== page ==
Kona Wah Wah II Aluminum Pedals: I regularly switch back and forth between clipless and flat pedals, but this bike almost always has flat pedals on it, since I prefer flats for the really technical stuff. As far as pedal shape, I like a wide, concave platform, one that's not too thick, but that also doesn't have any weird lumps or bulges underfoot. Kona's new Wah Wah pedals tick those boxes, and are available with either a plastic or aluminum platform. I had good luck with the plastic ones, so now it's time to see if that luck holds with the alloy version.


Nukeproof Mega 290
Kona's new alloy Wah Wah II pedals.
Nukeproof Mega 290
There aren't any tubes in the tires, but a Backcountry Research Motherload strap attaches one to the frame.

SRAM Code Brakes: A big bike should have powerful stoppers to match, and SRAM's Code make the grade. Metallic pads and a 203mm rotor up front provide plenty of bite to help keep things under control.

Backcountry Research Mutherload strap: I rarely flat (knock on wood), but if I do there's a spare tube strapped securely to the downtube with Backcountry Research's simple-but-effective Mutherload strap.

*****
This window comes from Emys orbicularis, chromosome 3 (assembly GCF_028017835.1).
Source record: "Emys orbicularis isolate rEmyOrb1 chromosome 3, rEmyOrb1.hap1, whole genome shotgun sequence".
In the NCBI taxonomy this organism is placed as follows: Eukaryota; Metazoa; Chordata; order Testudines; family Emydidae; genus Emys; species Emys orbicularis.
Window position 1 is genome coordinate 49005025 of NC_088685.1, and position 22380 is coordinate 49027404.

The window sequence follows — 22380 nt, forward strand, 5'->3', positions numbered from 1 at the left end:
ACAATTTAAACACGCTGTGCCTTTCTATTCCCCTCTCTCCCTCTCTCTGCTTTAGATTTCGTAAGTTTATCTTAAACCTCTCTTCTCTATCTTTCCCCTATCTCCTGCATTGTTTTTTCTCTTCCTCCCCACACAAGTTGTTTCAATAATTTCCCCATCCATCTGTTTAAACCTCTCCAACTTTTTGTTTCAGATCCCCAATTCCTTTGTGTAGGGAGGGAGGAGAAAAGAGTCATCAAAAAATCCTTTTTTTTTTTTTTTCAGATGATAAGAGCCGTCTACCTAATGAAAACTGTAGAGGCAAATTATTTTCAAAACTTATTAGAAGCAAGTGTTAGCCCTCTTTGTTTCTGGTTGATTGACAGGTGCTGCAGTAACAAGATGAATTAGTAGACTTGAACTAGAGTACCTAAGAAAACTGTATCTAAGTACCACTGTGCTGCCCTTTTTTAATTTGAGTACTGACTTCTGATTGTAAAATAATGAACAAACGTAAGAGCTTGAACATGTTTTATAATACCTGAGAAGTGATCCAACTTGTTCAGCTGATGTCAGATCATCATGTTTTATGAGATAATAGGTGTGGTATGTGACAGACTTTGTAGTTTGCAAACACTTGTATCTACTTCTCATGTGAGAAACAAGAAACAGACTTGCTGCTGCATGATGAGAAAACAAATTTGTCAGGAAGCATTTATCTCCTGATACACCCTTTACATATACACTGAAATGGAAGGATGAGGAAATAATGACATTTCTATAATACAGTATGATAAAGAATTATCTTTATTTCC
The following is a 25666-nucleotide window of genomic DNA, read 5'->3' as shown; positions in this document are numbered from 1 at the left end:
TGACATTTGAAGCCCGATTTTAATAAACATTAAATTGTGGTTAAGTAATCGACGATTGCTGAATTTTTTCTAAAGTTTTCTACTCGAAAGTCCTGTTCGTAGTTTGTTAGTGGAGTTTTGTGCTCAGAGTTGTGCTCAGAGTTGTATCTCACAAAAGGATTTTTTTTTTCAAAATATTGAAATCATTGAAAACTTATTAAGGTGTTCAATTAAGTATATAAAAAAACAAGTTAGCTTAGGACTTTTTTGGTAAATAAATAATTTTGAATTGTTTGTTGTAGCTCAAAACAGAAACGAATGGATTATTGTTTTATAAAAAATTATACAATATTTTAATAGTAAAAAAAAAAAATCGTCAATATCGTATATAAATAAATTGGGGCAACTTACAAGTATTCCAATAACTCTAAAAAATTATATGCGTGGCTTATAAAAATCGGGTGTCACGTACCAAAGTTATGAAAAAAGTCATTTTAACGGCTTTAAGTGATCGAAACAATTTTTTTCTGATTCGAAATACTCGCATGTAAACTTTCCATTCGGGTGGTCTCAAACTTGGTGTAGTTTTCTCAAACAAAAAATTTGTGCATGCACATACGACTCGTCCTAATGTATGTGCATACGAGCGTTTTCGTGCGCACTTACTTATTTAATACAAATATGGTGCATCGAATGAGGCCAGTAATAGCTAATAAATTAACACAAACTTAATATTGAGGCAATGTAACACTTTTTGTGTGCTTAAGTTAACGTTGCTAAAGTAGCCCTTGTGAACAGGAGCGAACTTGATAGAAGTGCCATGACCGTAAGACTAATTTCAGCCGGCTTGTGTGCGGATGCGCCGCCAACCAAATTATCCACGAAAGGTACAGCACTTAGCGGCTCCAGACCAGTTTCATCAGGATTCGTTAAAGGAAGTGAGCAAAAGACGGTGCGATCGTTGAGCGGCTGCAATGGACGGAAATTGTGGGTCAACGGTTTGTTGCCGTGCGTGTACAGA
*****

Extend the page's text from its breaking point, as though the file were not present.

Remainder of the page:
Nukeproof Mega 290
WTB Koda saddle.
Nukeproof Mega 290
KA Engineering's aftermarket aluminum pulley wheels.


WTB Koda seat: Steeper seat tubes angles mean that your saddle is a little more forward, even when the dropper post is all the way down. That's part of the reason I've been running the Koda saddle – it's a little shorter, which means the nose is less likely to get hung up on my shorts. It's also extremely comfortable, the main reason it's earned a spot on this bike.

Gold pulley wheels: Ok, I'll admit it – I'm sort of a sucker for shiny anodized parts, likely due to the fact that I started mountain biking in the 90s, right around the peak of the anodize-everything movement. These aluminum pulley wheels are made in Ukraine by KA Engineering – they also make chainrings in just about every color imaginable. A winter of riding through the slop has worn some of the anodizing off the teeth, but otherwise they're still spinning smoothly.


Nukeproof Mega 290